Human Resources

The CMO Files: Richard Brandon, Edgeware

  Richard Brandon

Organisation: Edgeware

Job title: CMO

Location: London, UK



  1. Where were you born and raised?
    In the UK, in the Midlands
  2. What was your first job?  
    My first proper job was working on very early fibre optic telecoms systems – a pretty technical role really but as someone who has gone on to market technical products to technical buyers that was no bad thing.
  3. What was the first product you got really excited about?  
    I was lucky enough to be around at the start of internet adoption.  I was marketing routers and switches but it was the application of them to build the Internet that was so exciting. Part of my role was to evangelise the internet and I’d find myself telling friends that one day they’d be able to order pizza on line - they all looked at me as though I was mad. Of course, a few years later they were all ‘extra pepperoni…’
  4. Who has been the biggest influence on your career?
    That’s a tough one. I’ve been lucky to work with and for some great people. But if I had to pick someone out it would be Christine Heckart, then CMO at Juniper Networks. She helped me understand that being a marketing leader is often about finding the best question to ask, rather than knowing the best answer.
  5. What has been your greatest achievement?
    Meet the kids. I love IT and marketing but there really are some things that are more important. If I must pick out a career thing it was probably helping Juniper Networks grow from hundreds to billions of dollars a year, and taking most of that share from Cisco, who weren’t too bad at networking themselves.
  6. What has been your biggest mistake?
    I think you mean what has been my biggest mistake… so far?
    With hindsight, I would probably have taken more risks and sooner. I worked with a guy once who always seemed to be doing outlandish things and pulling them off. Then I realised it was because he’d make enough money that he didn’t go through his day trying to protect his job. He simply didn’t care about that – only about doing the right thing for the business. And the irony of it all was that his job was even more secure as a result. It turns out it really is easier to ask for forgiveness than permission. (And if this advice gets you fired, then I can only apologise!)
  1. What is your greatest strength?
    I really enjoy the creative side of marketing – but not necessarily designing a new ad or brand. I mean really problem solving from a messaging and communications perspective. Give me something that’s very hard to communicate on and leave me in a dark room – I love it.
  2. What is your biggest weakness?
    My ‘interview answer’ here would probably be that ‘I don’t suffer fools gladly’. Which is actually true. And I’m not a huge process person either – so I like to have at least one of those around. Have I got the job?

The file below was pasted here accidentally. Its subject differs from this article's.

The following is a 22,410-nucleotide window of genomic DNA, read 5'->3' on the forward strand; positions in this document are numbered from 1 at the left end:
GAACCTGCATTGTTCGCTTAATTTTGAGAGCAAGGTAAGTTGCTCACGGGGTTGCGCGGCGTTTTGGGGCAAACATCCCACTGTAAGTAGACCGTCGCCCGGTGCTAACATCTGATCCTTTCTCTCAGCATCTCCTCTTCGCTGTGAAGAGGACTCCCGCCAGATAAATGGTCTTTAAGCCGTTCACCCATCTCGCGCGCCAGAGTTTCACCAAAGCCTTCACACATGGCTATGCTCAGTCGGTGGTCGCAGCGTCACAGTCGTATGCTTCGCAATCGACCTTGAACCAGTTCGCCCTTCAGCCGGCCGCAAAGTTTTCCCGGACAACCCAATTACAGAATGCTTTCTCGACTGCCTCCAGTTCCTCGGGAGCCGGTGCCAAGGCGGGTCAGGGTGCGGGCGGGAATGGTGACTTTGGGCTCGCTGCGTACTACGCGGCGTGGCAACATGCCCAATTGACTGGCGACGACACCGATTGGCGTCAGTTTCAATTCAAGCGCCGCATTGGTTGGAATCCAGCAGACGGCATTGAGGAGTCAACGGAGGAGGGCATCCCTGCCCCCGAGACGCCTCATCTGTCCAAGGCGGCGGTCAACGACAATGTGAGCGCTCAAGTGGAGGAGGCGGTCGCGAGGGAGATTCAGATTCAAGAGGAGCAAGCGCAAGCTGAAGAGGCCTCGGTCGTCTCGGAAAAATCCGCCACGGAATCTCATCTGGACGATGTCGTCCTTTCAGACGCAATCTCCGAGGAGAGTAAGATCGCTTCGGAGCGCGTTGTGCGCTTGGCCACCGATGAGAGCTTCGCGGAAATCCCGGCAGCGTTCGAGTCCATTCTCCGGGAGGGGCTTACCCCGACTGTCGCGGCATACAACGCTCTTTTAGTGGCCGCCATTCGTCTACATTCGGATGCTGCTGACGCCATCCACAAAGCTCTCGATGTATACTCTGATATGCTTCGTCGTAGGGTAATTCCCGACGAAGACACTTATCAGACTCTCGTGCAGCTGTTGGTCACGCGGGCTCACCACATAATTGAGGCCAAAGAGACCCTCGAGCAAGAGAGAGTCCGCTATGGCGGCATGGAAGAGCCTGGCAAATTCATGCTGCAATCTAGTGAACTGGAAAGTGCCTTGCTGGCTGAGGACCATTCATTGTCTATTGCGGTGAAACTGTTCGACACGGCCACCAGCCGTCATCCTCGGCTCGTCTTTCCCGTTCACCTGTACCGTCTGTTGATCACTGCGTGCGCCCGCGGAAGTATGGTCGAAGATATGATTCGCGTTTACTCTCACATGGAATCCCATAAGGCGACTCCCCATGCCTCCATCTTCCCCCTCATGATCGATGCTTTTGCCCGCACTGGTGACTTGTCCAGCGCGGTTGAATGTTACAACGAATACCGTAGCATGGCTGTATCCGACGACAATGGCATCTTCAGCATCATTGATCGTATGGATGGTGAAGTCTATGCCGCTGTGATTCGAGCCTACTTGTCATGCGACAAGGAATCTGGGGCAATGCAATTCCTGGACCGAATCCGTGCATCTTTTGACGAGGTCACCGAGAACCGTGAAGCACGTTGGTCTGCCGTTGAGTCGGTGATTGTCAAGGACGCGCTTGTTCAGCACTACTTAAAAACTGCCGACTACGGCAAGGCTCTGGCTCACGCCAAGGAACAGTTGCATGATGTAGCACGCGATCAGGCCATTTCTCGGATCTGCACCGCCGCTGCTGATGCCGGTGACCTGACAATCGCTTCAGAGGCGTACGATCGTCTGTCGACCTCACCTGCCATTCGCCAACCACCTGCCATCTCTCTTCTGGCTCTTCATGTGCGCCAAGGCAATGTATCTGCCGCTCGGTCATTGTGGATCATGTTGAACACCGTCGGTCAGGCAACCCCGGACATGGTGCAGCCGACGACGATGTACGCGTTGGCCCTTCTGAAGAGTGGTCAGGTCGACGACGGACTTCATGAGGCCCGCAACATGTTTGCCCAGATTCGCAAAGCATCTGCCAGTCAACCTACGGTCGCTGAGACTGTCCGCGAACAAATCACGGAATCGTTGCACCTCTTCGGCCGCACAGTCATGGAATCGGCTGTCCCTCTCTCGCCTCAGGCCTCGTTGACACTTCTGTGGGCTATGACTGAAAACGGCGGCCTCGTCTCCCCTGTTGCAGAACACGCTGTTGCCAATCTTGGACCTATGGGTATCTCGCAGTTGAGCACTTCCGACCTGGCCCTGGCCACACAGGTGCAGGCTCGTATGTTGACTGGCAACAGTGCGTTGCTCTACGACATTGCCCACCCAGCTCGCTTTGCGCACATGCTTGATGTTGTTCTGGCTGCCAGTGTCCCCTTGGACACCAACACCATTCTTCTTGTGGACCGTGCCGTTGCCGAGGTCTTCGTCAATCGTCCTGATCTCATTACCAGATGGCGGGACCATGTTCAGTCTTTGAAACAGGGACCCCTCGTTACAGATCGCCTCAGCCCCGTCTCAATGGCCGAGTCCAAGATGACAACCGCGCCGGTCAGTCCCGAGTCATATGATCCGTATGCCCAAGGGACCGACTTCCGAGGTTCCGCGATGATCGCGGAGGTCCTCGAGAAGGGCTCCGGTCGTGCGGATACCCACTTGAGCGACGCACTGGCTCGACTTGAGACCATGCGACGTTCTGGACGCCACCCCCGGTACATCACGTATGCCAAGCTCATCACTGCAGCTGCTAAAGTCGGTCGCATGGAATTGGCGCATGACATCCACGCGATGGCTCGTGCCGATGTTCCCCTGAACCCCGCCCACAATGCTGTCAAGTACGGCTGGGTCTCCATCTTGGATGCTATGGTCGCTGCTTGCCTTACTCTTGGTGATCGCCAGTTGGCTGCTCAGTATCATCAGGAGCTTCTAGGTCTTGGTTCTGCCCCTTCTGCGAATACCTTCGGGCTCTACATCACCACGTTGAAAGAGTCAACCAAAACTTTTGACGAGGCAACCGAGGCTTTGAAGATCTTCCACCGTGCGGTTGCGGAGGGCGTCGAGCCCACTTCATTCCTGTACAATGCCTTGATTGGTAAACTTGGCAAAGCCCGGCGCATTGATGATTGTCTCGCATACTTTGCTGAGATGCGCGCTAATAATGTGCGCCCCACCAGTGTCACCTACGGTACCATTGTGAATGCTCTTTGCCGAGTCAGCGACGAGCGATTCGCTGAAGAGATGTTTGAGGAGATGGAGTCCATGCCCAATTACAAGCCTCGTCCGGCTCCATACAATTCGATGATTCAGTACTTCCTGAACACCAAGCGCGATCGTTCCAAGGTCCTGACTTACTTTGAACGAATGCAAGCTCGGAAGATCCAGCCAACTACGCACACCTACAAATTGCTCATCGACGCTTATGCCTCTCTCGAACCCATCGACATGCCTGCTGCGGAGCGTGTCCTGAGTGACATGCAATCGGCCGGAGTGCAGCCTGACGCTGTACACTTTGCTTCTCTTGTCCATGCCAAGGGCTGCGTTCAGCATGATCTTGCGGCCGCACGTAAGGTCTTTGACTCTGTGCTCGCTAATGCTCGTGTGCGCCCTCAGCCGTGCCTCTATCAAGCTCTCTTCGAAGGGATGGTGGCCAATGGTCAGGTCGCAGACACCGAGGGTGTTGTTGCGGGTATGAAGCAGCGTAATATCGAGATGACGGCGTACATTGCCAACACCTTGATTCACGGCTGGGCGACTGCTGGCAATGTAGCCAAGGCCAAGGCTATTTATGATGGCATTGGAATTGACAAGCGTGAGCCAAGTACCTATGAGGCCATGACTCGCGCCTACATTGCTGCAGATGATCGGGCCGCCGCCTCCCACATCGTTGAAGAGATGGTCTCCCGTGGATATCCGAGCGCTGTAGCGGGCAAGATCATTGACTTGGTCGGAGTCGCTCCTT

3. What do you think is the aspect of your role most neglected by peers?   
    Probably messaging. Most of the marketing machine (and spend) is about amplifying the message, but especially in hi-tech marketing CMOs don’t always spend enough effort on getting that messaging sharp enough in the first place. It’s too easy to leave it to the engineers or have messaging-by-committee that tries to include too many different benefits and pain points. Marketing leaders should be all over this stuff.
  4. Which word or phrase is your mantra and which word or phrase makes you squirm?
    As a mantra – probably ‘consistency’. Say it once, say it again. Marketers are mostly creative types so we get bored of our own story before most people have heard it.
    As for squirm phrases, I’m not sure we’ve got space for them all. Tech marketing can be terribly lazy – how many scalable, flexible, modular, future-proofed products do people need? I could go on and on but I think I’ll award my prize to ‘leading’. Never tell me you’re ‘leading’, just prove it.
  1. What makes you stressed?
    Just the usual. Too much to do and not enough time.
    Oh, and other functional department heads that can-do marketing too – which is strange, because they rarely ask me to audit their accounts or develop a new software feature.
  1. What do you do to relax?
    Cooking and playing music, but never at the same time. That would be foolish.
  2. What is your favourite song?
    That’s the hardest question yet! I might get back to you next year on that one.
  3. Which book taught you most?
    I’m torn between ‘Now, Discover your Strengths’ and ‘The Dilbert Principle’. Probably the latter.
  4. Do you have a team or sport that you follow?
    Yes, but this season I’d rather not dwell on that! Some high-profile fellow-sufferers who support my club include Tom Hanks, David Cameron and Prince William. If you care you can work it out from there.
  5. Which country would you like to work in?
    I enjoy being based in the UK and I’ve worked in the US a lot too. But working for a Swedish company is great. It’s a bit dark in the winter but the culture is great and they really get technology in that part of the world.
  6. Which company do you think has the best marketing?
    Well it’s a bit of a cliché but you have to admire Apple. And not for the usual ‘cool packaging’ nonsense either.
    Apple have consistently taken other people’s ideas and marketed them for a massive price premium, in a way that has entirely locked-in their customers, at no great benefit to them, and without them even realising what’s happening. It’s genius.
  1. What do you love most about your job?
    I like the way marketing straddles so many areas – it’s close to sales and customers as well as the technology. All the fun bits really!
  2. What is your favourite book?
    Catch 22. It’s a wonderfully surreal story that makes you think and laugh at the same time.
  3. What keeps you awake at night?
    Not much.


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